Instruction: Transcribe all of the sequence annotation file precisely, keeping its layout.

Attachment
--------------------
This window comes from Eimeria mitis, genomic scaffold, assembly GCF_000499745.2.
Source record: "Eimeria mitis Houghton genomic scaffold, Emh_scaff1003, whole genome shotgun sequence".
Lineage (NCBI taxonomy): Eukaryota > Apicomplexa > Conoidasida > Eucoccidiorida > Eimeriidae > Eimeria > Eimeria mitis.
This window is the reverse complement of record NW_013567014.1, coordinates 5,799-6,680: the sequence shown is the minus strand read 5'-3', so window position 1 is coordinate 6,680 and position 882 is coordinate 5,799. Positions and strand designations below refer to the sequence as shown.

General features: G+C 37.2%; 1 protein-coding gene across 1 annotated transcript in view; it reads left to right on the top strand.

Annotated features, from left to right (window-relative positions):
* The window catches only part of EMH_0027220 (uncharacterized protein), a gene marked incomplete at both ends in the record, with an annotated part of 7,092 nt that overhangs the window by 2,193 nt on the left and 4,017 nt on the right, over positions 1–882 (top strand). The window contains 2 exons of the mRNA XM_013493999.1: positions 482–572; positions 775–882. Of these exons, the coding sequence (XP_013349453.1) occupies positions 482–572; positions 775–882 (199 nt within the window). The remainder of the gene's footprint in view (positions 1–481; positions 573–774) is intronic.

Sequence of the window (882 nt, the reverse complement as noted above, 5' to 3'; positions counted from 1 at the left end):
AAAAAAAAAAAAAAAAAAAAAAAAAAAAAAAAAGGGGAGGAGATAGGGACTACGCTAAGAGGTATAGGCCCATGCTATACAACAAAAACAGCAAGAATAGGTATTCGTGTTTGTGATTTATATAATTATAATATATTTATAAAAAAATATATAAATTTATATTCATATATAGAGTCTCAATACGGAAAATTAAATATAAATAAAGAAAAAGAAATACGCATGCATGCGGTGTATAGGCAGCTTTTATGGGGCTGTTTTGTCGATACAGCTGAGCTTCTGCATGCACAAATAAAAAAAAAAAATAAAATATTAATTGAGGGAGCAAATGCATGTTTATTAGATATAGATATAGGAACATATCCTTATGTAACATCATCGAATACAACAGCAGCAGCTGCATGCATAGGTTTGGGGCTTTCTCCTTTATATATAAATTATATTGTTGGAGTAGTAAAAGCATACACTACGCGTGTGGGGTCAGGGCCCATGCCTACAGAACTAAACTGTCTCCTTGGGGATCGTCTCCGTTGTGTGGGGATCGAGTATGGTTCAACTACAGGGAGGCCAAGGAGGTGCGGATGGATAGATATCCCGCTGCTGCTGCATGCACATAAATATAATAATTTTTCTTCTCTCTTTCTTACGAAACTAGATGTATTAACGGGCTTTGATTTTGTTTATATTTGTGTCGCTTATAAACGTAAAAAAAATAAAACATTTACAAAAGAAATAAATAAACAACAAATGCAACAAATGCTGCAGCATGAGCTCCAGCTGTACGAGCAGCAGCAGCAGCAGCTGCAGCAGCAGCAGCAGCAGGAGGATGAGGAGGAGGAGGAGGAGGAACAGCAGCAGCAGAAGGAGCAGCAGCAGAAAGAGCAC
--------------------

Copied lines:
This window comes from Eimeria mitis, genomic scaffold, assembly GCF_000499745.2.
Source record: "Eimeria mitis Houghton genomic scaffold, Emh_scaff1003, whole genome shotgun sequence".
Lineage (NCBI taxonomy): Eukaryota > Apicomplexa > Conoidasida > Eucoccidiorida > Eimeriidae > Eimeria > Eimeria mitis.
This window is the reverse complement of record NW_013567014.1, coordinates 5,799-6,680: the sequence shown is the minus strand read 5'-3', so window position 1 is coordinate 6,680 and position 882 is coordinate 5,799. Positions and strand designations below refer to the sequence as shown.

General features: G+C 37.2%; 1 protein-coding gene across 1 annotated transcript in view; it reads left to right on the top strand.

Annotated features, from left to right (window-relative positions):
* The window catches only part of EMH_0027220 (uncharacterized protein), a gene marked incomplete at both ends in the record, with an annotated part of 7,092 nt that overhangs the window by 2,193 nt on the left and 4,017 nt on the right, over positions 1–882 (top strand). The window contains 2 exons of the mRNA XM_013493999.1: positions 482–572; positions 775–882. Of these exons, the coding sequence (XP_013349453.1) occupies positions 482–572; positions 775–882 (199 nt within the window). The remainder of the gene's footprint in view (positions 1–481; positions 573–774) is intronic.

Sequence of the window (882 nt, the reverse complement as noted above, 5' to 3'; positions counted from 1 at the left end):
AAAAAAAAAAAAAAAAAAAAAAAAAAAAAAAAAGGGGAGGAGATAGGGACTACGCTAAGAGGTATAGGCCCATGCTATACAACAAAAACAGCAAGAATAGGTATTCGTGTTTGTGATTTATATAATTATAATATATTTATAAAAAAATATATAAATTTATATTCATATATAGAGTCTCAATACGGAAAATTAAATATAAATAAAGAAAAAGAAATACGCATGCATGCGGTGTATAGGCAGCTTTTATGGGGCTGTTTTGTCGATACAGCTGAGCTTCTGCATGCACAAATAAAAAAAAAAAATAAAATATTAATTGAGGGAGCAAATGCATGTTTATTAGATATAGATATAGGAACATATCCTTATGTAACATCATCGAATACAACAGCAGCAGCTGCATGCATAGGTTTGGGGCTTTCTCCTTTATATATAAATTATATTGTTGGAGTAGTAAAAGCATACACTACGCGTGTGGGGTCAGGGCCCATGCCTACAGAACTAAACTGTCTCCTTGGGGATCGTCTCCGTTGTGTGGGGATCGAGTATGGTTCAACTACAGGGAGGCCAAGGAGGTGCGGATGGATAGATATCCCGCTGCTGCTGCATGCACATAAATATAATAATTTTTCTTCTCTCTTTCTTACGAAACTAGATGTATTAACGGGCTTTGATTTTGTTTATATTTGTGTCGCTTATAAACGTAAAAAAAATAAAACATTTACAAAAGAAATAAATAAACAACAAATGCAACAAATGCTGCAGCATGAGCTCCAGCTGTACGAGCAGCAGCAGCAGCAGCTGCAGCAGCAGCAGCAGCAGGAGGATGAGGAGGAGGAGGAGGAGGAACAGCAGCAGCAGAAGGAGCAGCAGCAGAAAGAGCAC